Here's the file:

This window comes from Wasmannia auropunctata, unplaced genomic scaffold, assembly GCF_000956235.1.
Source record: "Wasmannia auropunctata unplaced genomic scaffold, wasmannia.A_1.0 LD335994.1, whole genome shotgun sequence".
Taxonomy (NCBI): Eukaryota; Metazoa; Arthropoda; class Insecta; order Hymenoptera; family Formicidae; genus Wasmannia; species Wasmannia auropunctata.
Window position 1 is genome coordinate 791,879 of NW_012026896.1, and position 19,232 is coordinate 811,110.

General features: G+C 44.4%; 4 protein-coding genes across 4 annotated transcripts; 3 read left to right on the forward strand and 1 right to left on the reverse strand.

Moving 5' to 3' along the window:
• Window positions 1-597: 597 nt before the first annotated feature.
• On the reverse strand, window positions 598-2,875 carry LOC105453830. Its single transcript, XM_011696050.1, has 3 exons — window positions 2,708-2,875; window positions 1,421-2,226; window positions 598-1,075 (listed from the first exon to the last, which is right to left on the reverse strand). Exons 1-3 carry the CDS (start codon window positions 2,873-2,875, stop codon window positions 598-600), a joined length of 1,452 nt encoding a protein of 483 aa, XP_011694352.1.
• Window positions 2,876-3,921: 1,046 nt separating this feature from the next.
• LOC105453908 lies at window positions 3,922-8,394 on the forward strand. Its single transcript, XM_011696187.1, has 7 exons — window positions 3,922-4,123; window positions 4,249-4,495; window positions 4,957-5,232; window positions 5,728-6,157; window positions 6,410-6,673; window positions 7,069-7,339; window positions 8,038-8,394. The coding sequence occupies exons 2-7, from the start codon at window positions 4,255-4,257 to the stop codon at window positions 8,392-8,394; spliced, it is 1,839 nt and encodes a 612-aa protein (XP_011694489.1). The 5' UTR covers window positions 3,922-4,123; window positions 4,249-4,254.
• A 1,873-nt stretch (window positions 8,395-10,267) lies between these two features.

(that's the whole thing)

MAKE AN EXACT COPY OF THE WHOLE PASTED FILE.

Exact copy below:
This window comes from Wasmannia auropunctata, unplaced genomic scaffold, assembly GCF_000956235.1.
Source record: "Wasmannia auropunctata unplaced genomic scaffold, wasmannia.A_1.0 LD335994.1, whole genome shotgun sequence".
Taxonomy (NCBI): Eukaryota; Metazoa; Arthropoda; class Insecta; order Hymenoptera; family Formicidae; genus Wasmannia; species Wasmannia auropunctata.
Window position 1 is genome coordinate 791,879 of NW_012026896.1, and position 19,232 is coordinate 811,110.

General features: G+C 44.4%; 4 protein-coding genes across 4 annotated transcripts; 3 read left to right on the forward strand and 1 right to left on the reverse strand.

Moving 5' to 3' along the window:
• Window positions 1-597: 597 nt before the first annotated feature.
• On the reverse strand, window positions 598-2,875 carry LOC105453830. Its single transcript, XM_011696050.1, has 3 exons — window positions 2,708-2,875; window positions 1,421-2,226; window positions 598-1,075 (listed from the first exon to the last, which is right to left on the reverse strand). Exons 1-3 carry the CDS (start codon window positions 2,873-2,875, stop codon window positions 598-600), a joined length of 1,452 nt encoding a protein of 483 aa, XP_011694352.1.
• Window positions 2,876-3,921: 1,046 nt separating this feature from the next.
• LOC105453908 lies at window positions 3,922-8,394 on the forward strand. Its single transcript, XM_011696187.1, has 7 exons — window positions 3,922-4,123; window positions 4,249-4,495; window positions 4,957-5,232; window positions 5,728-6,157; window positions 6,410-6,673; window positions 7,069-7,339; window positions 8,038-8,394. The coding sequence occupies exons 2-7, from the start codon at window positions 4,255-4,257 to the stop codon at window positions 8,392-8,394; spliced, it is 1,839 nt and encodes a 612-aa protein (XP_011694489.1). The 5' UTR covers window positions 3,922-4,123; window positions 4,249-4,254.
• A 1,873-nt stretch (window positions 8,395-10,267) lies between these two features.